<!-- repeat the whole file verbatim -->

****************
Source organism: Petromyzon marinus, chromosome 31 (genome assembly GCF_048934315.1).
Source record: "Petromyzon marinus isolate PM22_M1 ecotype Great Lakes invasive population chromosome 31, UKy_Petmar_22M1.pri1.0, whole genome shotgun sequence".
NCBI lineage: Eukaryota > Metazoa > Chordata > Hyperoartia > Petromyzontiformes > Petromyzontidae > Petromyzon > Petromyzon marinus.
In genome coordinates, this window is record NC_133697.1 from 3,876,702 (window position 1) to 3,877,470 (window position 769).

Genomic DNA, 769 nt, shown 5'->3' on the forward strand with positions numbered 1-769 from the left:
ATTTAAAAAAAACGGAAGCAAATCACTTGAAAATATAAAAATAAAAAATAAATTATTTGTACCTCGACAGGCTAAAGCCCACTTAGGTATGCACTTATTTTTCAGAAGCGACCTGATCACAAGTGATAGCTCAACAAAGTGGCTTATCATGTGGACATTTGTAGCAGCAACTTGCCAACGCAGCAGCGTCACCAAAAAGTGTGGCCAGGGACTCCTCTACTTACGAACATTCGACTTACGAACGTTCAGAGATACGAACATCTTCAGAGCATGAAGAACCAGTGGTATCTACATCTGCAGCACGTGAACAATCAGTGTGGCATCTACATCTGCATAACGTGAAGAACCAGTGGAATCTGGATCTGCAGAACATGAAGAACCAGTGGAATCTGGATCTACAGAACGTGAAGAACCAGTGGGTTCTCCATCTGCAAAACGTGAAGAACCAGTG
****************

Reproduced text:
Source organism: Petromyzon marinus, chromosome 31 (genome assembly GCF_048934315.1).
Source record: "Petromyzon marinus isolate PM22_M1 ecotype Great Lakes invasive population chromosome 31, UKy_Petmar_22M1.pri1.0, whole genome shotgun sequence".
NCBI lineage: Eukaryota > Metazoa > Chordata > Hyperoartia > Petromyzontiformes > Petromyzontidae > Petromyzon > Petromyzon marinus.
In genome coordinates, this window is record NC_133697.1 from 3,876,702 (window position 1) to 3,877,470 (window position 769).

Genomic DNA, 769 nt, shown 5'->3' on the forward strand with positions numbered 1-769 from the left:
ATTTAAAAAAAACGGAAGCAAATCACTTGAAAATATAAAAATAAAAAATAAATTATTTGTACCTCGACAGGCTAAAGCCCACTTAGGTATGCACTTATTTTTCAGAAGCGACCTGATCACAAGTGATAGCTCAACAAAGTGGCTTATCATGTGGACATTTGTAGCAGCAACTTGCCAACGCAGCAGCGTCACCAAAAAGTGTGGCCAGGGACTCCTCTACTTACGAACATTCGACTTACGAACGTTCAGAGATACGAACATCTTCAGAGCATGAAGAACCAGTGGTATCTACATCTGCAGCACGTGAACAATCAGTGTGGCATCTACATCTGCATAACGTGAAGAACCAGTGGAATCTGGATCTGCAGAACATGAAGAACCAGTGGAATCTGGATCTACAGAACGTGAAGAACCAGTGGGTTCTCCATCTGCAAAACGTGAAGAACCAGTG